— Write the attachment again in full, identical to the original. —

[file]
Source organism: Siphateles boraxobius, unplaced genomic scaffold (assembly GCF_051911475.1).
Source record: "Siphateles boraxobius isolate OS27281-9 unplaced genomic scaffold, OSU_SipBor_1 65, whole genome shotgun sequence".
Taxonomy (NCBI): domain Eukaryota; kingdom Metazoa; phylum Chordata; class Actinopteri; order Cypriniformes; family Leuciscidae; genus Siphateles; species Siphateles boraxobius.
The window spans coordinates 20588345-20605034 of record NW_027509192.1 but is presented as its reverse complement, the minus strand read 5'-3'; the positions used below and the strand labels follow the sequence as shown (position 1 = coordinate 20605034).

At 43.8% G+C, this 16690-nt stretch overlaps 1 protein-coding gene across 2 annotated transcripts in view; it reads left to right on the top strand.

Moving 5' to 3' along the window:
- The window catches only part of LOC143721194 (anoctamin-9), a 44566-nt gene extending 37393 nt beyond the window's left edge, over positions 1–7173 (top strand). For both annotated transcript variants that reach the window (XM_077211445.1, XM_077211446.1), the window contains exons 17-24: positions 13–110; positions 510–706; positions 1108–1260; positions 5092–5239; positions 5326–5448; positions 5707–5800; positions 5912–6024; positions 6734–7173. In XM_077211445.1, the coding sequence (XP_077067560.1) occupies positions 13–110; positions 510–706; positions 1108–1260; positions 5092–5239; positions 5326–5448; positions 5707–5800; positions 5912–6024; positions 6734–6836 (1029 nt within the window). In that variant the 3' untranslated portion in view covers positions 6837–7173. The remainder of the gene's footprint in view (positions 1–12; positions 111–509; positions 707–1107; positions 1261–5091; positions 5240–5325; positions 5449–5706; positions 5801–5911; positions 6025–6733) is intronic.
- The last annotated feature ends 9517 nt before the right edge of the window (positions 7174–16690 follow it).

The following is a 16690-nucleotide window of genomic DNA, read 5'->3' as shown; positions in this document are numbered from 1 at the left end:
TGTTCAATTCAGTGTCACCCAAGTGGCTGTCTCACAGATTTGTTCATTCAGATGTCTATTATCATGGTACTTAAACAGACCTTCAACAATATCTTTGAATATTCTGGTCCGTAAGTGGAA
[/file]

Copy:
Source organism: Siphateles boraxobius, unplaced genomic scaffold (assembly GCF_051911475.1).
Source record: "Siphateles boraxobius isolate OS27281-9 unplaced genomic scaffold, OSU_SipBor_1 65, whole genome shotgun sequence".
Taxonomy (NCBI): domain Eukaryota; kingdom Metazoa; phylum Chordata; class Actinopteri; order Cypriniformes; family Leuciscidae; genus Siphateles; species Siphateles boraxobius.
The window spans coordinates 20588345-20605034 of record NW_027509192.1 but is presented as its reverse complement, the minus strand read 5'-3'; the positions used below and the strand labels follow the sequence as shown (position 1 = coordinate 20605034).

At 43.8% G+C, this 16690-nt stretch overlaps 1 protein-coding gene across 2 annotated transcripts in view; it reads left to right on the top strand.

Moving 5' to 3' along the window:
- The window catches only part of LOC143721194 (anoctamin-9), a 44566-nt gene extending 37393 nt beyond the window's left edge, over positions 1–7173 (top strand). For both annotated transcript variants that reach the window (XM_077211445.1, XM_077211446.1), the window contains exons 17-24: positions 13–110; positions 510–706; positions 1108–1260; positions 5092–5239; positions 5326–5448; positions 5707–5800; positions 5912–6024; positions 6734–7173. In XM_077211445.1, the coding sequence (XP_077067560.1) occupies positions 13–110; positions 510–706; positions 1108–1260; positions 5092–5239; positions 5326–5448; positions 5707–5800; positions 5912–6024; positions 6734–6836 (1029 nt within the window). In that variant the 3' untranslated portion in view covers positions 6837–7173. The remainder of the gene's footprint in view (positions 1–12; positions 111–509; positions 707–1107; positions 1261–5091; positions 5240–5325; positions 5449–5706; positions 5801–5911; positions 6025–6733) is intronic.
- The last annotated feature ends 9517 nt before the right edge of the window (positions 7174–16690 follow it).

The following is a 16690-nucleotide window of genomic DNA, read 5'->3' as shown; positions in this document are numbered from 1 at the left end:
TGTTCAATTCAGTGTCACCCAAGTGGCTGTCTCACAGATTTGTTCATTCAGATGTCTATTATCATGGTACTTAAACAGACCTTCAACAATATCTTTGAATATTCTGGTCCGTAAGTGGAA